Presented by the Melbourne Cinémathèque & ACMI
Deeper into Movies: The Video Essays of Mark Rappaport
For this week at the Virtual Cinémathèque we celebrate another North American filmmaker whose work explores the byways, tangents and deep grooves of film history. Mark Rappaport (1942-) has been making movies since the mid-1960s. After a string of playful experimental fiction features in the 1970s and 1980s, he came to critical prominence with a series of what he calls “fictitious autobiographies” examining the films and haunted legacies of actors such as Rock Hudson, Jean Seberg and John Garfield. Using their films as key evidence and point of departure, Rappaport’s often playful, political and critically nuanced video essays opened up an approach to film history that was distinctly scholarly, curiously personal, slightly off-centre and deeply exploratory. Guided by the powers of montage and the assumed voices of each film’s subject, as well as a large dose of ironic humour, Rappaport’s bold work moved beyond documentary, biography and found footage and towards a truly hybrid filmic practice that was much closer to Godard than The Celluloid Closet (1995).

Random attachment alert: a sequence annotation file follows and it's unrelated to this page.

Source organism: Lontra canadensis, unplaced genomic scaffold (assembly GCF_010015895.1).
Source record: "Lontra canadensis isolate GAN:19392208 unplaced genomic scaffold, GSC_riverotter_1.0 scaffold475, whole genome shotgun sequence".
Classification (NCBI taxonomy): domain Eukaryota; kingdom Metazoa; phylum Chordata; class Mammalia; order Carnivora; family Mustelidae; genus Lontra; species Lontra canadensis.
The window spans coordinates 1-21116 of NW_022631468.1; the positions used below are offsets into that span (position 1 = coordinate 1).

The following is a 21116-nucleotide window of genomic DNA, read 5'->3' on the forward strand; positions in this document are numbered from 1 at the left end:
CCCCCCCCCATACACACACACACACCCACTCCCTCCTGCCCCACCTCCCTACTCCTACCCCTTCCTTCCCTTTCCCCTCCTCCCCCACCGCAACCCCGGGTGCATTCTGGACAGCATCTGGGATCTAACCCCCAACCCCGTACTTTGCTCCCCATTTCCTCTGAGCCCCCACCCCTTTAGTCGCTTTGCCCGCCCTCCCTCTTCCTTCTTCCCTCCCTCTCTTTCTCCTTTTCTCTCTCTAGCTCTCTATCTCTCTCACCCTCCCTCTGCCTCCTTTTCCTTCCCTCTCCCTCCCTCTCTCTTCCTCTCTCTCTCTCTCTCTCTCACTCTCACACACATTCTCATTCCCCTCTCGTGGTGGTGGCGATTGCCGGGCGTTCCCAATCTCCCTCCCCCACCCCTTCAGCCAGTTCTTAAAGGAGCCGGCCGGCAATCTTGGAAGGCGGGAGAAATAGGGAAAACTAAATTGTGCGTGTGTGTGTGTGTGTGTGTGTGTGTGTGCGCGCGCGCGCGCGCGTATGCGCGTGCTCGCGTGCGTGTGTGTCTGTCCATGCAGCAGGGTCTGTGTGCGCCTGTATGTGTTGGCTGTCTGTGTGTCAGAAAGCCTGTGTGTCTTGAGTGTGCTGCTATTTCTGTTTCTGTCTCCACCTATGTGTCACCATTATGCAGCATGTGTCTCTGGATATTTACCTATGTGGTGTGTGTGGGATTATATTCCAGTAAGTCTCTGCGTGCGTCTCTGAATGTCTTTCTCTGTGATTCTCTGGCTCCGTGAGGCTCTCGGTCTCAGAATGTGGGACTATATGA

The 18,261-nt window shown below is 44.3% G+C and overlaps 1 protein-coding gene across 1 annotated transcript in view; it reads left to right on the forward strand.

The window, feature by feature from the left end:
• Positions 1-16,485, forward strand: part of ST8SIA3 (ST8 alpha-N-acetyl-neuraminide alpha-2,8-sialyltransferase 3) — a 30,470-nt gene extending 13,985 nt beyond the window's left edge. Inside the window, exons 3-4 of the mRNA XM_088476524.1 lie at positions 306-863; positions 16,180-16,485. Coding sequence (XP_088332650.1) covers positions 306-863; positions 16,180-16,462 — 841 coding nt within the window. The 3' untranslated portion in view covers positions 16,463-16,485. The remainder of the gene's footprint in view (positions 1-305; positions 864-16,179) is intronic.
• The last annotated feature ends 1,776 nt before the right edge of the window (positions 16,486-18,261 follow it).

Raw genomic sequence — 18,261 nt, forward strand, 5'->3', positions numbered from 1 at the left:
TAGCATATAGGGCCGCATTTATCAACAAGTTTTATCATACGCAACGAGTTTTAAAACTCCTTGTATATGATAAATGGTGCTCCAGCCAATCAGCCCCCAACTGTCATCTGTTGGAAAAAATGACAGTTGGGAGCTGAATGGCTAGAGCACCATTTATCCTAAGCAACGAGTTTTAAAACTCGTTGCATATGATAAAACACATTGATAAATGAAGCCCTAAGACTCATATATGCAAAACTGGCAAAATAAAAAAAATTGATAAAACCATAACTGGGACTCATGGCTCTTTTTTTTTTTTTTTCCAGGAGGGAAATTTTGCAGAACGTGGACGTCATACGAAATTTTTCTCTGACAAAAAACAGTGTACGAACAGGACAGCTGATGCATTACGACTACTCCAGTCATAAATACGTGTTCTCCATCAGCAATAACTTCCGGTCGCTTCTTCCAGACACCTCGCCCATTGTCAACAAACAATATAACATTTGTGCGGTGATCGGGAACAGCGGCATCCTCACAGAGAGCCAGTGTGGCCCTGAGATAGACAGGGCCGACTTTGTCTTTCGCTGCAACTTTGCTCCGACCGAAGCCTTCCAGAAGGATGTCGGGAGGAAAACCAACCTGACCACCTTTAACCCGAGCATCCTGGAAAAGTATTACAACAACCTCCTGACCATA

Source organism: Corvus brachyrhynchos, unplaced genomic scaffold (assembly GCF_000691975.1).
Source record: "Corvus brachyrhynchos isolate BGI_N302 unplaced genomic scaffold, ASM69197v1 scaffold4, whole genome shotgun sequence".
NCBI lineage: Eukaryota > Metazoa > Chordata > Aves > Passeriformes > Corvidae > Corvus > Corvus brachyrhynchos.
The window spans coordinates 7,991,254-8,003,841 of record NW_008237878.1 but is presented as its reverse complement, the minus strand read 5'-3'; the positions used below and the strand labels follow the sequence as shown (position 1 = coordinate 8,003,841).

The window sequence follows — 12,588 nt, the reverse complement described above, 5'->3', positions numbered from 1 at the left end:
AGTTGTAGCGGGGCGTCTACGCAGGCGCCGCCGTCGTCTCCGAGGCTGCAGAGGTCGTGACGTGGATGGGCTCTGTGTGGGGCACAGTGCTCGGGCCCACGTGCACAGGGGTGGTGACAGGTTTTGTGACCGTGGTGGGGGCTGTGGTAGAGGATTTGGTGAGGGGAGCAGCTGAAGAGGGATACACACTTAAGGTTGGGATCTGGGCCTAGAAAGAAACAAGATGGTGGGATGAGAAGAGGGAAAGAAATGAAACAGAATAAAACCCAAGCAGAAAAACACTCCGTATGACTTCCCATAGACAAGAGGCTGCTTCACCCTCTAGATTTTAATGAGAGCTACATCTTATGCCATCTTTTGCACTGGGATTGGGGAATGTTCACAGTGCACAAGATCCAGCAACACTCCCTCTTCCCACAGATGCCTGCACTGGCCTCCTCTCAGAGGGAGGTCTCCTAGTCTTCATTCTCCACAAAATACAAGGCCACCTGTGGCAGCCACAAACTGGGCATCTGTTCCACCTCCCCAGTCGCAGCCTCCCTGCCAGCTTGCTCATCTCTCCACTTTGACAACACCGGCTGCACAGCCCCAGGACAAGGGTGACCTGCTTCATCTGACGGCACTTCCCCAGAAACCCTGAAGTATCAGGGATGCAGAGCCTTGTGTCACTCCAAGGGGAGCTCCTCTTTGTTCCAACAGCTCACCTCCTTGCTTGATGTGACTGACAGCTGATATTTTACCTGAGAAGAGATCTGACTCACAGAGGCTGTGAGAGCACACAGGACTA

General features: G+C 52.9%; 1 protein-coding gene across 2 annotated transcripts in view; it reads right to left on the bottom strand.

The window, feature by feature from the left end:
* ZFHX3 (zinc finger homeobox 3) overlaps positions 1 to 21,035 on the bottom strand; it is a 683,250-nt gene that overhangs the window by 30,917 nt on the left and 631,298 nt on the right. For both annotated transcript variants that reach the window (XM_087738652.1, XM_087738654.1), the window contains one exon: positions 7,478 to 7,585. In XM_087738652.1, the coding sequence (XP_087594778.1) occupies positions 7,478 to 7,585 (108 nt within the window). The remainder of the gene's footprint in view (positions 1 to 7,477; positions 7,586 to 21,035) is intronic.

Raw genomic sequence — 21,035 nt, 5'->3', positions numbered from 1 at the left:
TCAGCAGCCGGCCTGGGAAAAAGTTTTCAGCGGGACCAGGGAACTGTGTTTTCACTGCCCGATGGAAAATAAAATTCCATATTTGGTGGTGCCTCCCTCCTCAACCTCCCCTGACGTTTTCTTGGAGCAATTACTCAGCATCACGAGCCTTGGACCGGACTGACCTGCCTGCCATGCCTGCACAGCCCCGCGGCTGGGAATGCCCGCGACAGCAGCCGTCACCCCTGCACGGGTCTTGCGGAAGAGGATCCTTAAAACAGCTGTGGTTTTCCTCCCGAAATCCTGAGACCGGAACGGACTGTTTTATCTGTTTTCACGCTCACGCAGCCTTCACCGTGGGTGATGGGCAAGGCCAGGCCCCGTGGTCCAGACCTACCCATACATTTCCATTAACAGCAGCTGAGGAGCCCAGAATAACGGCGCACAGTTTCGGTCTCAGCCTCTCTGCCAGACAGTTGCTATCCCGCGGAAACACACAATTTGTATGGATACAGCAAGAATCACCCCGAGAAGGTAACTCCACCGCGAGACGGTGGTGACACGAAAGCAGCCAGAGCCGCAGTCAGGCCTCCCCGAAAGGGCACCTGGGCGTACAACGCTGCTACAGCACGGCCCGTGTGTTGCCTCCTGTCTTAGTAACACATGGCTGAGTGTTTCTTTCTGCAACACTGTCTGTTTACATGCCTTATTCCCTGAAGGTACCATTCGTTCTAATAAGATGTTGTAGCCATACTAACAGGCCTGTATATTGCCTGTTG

This program draws on recent video works by Rappaport included in a retrospective organised by the Filmmuseum München in mid-2020 – we thank them for making these films available (but only until September 9). These playful video essays examine a wide range of subjects but often coalesce around the legacy of classical Hollywood cinema. They take in a series of actors whose careers never quite caught alight (Debra Paget, Anna Sten), were cut short (Conrad Veidt), were defined by one indelible moment or film (Anita Ekberg), were adversely affected by the currents of history (Marcel Dalio), or that were pretty much over by the age of 11 (Chris Olsen). But they also take in such subjects as the sexuality and drawings of Sergei Eisenstein (in a much more palatable and genuinely humorous fashion than Peter Greenaway ever imagined), the vanity tables provocatively arranged across the movies of Douglas Sirk, the speculative filmic relationship between James Mason, Danielle Darrieux and Max Ophuls, and the spatio-temporal proximity of Resnais’ Last Year at Marienbad (1961), Kubrick’s Paths of Glory (1957) and the Dachau Concentration Camp. But the brilliance of Rappaport’s films is often found in their profoundly associational and speculative nature. Throughout many of these works the director’s attention is drawn to an extraordinary array of secondary figures, historical details, parenthetical asides and critical re-evaluations. Regarded by many as the “father of the modern video essay” (Matt Zoller Seitz), Rappaport’s work brings together the powers of montage, the insights of film historiography, the passion of cinephilia, and the idiosyncrasies of personal taste and history. Please join us in celebrating the recent work of one of America’s truly singular and most profoundly independent filmmakers.